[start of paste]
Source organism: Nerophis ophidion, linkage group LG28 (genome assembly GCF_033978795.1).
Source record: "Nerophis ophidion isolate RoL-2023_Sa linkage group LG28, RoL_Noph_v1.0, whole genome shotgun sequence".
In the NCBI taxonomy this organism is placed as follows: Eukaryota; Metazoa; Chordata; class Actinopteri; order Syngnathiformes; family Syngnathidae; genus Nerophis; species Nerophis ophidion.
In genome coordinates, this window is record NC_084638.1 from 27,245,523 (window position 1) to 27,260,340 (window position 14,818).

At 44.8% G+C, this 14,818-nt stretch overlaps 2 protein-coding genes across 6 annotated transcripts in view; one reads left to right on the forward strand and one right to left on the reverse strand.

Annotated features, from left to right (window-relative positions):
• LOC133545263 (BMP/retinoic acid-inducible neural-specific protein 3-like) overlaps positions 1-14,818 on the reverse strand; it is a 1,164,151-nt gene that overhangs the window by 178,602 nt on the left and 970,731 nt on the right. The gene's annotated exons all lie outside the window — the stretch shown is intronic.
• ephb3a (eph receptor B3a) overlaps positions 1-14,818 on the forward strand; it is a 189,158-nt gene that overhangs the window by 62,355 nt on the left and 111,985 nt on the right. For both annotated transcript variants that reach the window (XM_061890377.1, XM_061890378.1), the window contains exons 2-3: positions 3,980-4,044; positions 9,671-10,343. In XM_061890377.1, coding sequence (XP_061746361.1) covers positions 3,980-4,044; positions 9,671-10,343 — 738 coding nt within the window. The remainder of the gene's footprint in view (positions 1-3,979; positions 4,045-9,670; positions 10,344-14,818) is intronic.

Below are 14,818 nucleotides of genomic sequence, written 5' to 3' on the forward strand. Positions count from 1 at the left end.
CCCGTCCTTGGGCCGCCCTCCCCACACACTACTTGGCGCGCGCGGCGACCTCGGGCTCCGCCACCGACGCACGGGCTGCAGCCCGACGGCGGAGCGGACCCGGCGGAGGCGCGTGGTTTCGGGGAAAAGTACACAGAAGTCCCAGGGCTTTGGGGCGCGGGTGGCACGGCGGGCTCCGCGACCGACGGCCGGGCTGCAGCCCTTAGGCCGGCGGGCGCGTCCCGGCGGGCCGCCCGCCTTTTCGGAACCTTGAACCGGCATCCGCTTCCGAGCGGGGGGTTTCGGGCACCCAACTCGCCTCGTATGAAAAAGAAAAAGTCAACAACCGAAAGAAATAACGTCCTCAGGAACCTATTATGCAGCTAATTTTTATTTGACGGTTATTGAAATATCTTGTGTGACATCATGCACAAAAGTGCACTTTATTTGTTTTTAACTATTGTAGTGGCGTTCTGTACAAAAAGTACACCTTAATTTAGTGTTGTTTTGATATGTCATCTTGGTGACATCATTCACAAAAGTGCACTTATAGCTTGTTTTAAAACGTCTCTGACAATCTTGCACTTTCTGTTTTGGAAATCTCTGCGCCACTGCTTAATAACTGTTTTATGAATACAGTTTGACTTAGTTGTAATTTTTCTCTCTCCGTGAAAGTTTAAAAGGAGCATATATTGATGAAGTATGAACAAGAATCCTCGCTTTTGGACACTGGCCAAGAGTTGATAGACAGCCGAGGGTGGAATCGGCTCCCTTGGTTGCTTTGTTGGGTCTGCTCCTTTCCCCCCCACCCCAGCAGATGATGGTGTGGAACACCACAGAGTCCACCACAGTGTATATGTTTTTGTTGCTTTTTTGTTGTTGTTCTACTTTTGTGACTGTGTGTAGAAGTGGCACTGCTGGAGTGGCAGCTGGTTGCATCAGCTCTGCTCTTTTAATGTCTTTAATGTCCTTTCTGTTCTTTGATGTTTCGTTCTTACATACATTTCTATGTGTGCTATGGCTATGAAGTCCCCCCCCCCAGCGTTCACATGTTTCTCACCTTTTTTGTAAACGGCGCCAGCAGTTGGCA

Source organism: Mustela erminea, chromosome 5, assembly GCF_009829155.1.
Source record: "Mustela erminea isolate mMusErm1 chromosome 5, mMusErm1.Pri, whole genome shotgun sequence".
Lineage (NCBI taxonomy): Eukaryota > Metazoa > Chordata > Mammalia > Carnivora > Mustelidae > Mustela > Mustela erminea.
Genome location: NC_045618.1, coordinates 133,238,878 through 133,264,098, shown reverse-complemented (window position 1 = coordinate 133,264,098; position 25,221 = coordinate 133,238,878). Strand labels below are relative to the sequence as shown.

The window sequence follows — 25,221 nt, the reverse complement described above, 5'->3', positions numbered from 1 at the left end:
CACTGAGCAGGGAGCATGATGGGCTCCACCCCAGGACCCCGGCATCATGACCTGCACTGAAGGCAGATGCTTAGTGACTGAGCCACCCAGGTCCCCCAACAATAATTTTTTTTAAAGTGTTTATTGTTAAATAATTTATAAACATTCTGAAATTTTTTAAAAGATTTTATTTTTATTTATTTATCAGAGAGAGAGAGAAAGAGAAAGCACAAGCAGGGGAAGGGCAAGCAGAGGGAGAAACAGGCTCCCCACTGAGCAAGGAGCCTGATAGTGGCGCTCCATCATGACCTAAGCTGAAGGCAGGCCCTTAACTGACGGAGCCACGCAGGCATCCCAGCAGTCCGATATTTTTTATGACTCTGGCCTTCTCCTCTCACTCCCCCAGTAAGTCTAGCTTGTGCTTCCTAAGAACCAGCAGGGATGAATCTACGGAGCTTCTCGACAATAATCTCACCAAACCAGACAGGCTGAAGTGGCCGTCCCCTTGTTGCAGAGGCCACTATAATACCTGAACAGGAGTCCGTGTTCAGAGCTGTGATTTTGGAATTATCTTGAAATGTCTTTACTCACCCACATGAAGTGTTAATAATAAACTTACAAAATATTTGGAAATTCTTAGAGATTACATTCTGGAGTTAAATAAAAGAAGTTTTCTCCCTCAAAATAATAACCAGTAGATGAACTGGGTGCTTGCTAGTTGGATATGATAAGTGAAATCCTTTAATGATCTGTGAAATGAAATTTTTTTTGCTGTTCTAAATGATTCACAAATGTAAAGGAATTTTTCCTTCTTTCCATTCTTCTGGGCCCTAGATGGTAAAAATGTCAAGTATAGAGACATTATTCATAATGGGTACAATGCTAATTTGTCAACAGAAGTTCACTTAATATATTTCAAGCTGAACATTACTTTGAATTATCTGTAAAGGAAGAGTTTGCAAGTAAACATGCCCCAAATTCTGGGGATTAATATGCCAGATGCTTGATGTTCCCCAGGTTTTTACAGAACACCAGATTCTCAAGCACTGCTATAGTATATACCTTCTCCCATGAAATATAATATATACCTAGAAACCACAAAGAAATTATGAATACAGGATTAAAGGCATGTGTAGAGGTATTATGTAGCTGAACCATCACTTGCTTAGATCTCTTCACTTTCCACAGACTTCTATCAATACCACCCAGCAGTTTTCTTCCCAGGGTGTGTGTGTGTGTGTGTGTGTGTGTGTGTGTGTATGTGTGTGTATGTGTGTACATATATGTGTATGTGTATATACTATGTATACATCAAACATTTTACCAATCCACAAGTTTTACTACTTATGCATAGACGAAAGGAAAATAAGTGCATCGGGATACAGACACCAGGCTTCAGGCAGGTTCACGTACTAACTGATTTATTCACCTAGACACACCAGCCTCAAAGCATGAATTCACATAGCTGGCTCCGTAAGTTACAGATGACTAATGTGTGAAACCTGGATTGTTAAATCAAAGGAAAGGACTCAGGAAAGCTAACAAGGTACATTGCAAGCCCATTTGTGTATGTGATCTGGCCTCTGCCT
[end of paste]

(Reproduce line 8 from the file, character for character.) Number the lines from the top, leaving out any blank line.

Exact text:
• ephb3a (eph receptor B3a) overlaps positions 1-14,818 on the forward strand; it is a 189,158-nt gene that overhangs the window by 62,355 nt on the left and 111,985 nt on the right. For both annotated transcript variants that reach the window (XM_061890377.1, XM_061890378.1), the window contains exons 2-3: positions 3,980-4,044; positions 9,671-10,343. In XM_061890377.1, coding sequence (XP_061746361.1) covers positions 3,980-4,044; positions 9,671-10,343 — 738 coding nt within the window. The remainder of the gene's footprint in view (positions 1-3,979; positions 4,045-9,670; positions 10,344-14,818) is intronic.